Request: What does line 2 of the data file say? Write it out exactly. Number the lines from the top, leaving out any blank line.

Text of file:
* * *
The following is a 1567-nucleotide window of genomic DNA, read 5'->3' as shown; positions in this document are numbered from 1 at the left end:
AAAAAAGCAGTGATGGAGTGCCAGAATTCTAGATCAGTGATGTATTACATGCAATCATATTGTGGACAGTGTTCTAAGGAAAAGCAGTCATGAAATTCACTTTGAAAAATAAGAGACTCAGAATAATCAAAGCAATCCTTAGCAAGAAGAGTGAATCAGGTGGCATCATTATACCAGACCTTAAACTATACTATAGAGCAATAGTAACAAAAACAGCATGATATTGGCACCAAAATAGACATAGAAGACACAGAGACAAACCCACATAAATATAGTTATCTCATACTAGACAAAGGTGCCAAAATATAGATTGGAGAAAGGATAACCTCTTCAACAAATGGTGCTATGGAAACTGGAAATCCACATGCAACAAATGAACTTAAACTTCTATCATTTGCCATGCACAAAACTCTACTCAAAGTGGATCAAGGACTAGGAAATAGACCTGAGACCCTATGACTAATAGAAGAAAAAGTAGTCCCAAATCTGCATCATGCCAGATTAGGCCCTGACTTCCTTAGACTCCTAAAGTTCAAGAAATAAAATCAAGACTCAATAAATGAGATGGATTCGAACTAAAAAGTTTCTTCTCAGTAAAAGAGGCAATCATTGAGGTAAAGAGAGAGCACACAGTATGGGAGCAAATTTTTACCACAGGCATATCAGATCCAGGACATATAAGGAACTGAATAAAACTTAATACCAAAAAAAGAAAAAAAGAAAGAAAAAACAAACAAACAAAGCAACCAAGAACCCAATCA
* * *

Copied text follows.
AAAAAAGCAGTGATGGAGTGCCAGAATTCTAGATCAGTGATGTATTACATGCAATCATATTGTGGACAGTGTTCTAAGGAAAAGCAGTCATGAAATTCACTTTGAAAAATAAGAGACTCAGAATAATCAAAGCAATCCTTAGCAAGAAGAGTGAATCAGGTGGCATCATTATACCAGACCTTAAACTATACTATAGAGCAATAGTAACAAAAACAGCATGATATTGGCACCAAAATAGACATAGAAGACACAGAGACAAACCCACATAAATATAGTTATCTCATACTAGACAAAGGTGCCAAAATATAGATTGGAGAAAGGATAACCTCTTCAACAAATGGTGCTATGGAAACTGGAAATCCACATGCAACAAATGAACTTAAACTTCTATCATTTGCCATGCACAAAACTCTACTCAAAGTGGATCAAGGACTAGGAAATAGACCTGAGACCCTATGACTAATAGAAGAAAAAGTAGTCCCAAATCTGCATCATGCCAGATTAGGCCCTGACTTCCTTAGACTCCTAAAGTTCAAGAAATAAAATCAAGACTCAATAAATGAGATGGATTCGAACTAAAAAGTTTCTTCTCAGTAAAAGAGGCAATCATTGAGGTAAAGAGAGAGCACACAGTATGGGAGCAAATTTTTACCACAGGCATATCAGATCCAGGACATATAAGGAACTGAATAAAACTTAATACCAAAAAAAGAAAAAAAGAAAGAAAAAACAAACAAACAAAGCAACCAAGAACCCAATCA